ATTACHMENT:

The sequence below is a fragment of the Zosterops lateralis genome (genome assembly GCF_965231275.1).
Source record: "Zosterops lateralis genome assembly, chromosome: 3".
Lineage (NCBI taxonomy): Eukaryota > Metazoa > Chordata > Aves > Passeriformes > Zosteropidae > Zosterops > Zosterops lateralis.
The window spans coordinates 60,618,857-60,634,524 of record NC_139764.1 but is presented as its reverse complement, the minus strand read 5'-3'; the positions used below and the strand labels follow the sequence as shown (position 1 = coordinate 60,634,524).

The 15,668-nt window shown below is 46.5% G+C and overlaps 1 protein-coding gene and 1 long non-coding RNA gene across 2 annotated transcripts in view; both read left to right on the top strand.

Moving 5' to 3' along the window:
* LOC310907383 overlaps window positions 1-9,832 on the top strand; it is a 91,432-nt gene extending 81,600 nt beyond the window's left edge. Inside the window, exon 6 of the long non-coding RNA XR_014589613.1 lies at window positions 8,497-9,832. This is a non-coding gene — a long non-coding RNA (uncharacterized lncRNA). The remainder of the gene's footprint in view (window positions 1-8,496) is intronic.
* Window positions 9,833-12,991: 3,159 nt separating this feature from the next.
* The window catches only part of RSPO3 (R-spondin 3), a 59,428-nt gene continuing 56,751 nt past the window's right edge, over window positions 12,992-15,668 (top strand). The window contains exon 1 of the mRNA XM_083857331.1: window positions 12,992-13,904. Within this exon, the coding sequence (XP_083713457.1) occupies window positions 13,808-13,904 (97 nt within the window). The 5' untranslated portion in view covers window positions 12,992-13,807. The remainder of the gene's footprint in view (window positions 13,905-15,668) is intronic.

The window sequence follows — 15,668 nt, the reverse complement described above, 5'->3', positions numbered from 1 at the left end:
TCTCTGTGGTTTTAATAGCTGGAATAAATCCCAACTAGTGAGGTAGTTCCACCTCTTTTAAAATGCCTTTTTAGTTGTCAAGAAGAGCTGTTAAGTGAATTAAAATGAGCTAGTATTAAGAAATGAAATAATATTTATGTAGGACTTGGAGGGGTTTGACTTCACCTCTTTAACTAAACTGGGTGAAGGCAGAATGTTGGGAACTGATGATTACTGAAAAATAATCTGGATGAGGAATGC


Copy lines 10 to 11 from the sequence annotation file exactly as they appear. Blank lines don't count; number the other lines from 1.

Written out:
The window sequence follows — 15,668 nt, the reverse complement described above, 5'->3', positions numbered from 1 at the left end:
TCTCTGTGGTTTTAATAGCTGGAATAAATCCCAACTAGTGAGGTAGTTCCACCTCTTTTAAAATGCCTTTTTAGTTGTCAAGAAGAGCTGTTAAGTGAATTAAAATGAGCTAGTATTAAGAAATGAAATAATATTTATGTAGGACTTGGAGGGGTTTGACTTCACCTCTTTAACTAAACTGGGTGAAGGCAGAATGTTGGGAACTGATGATTACTGAAAAATAATCTGGATGAGGAATGC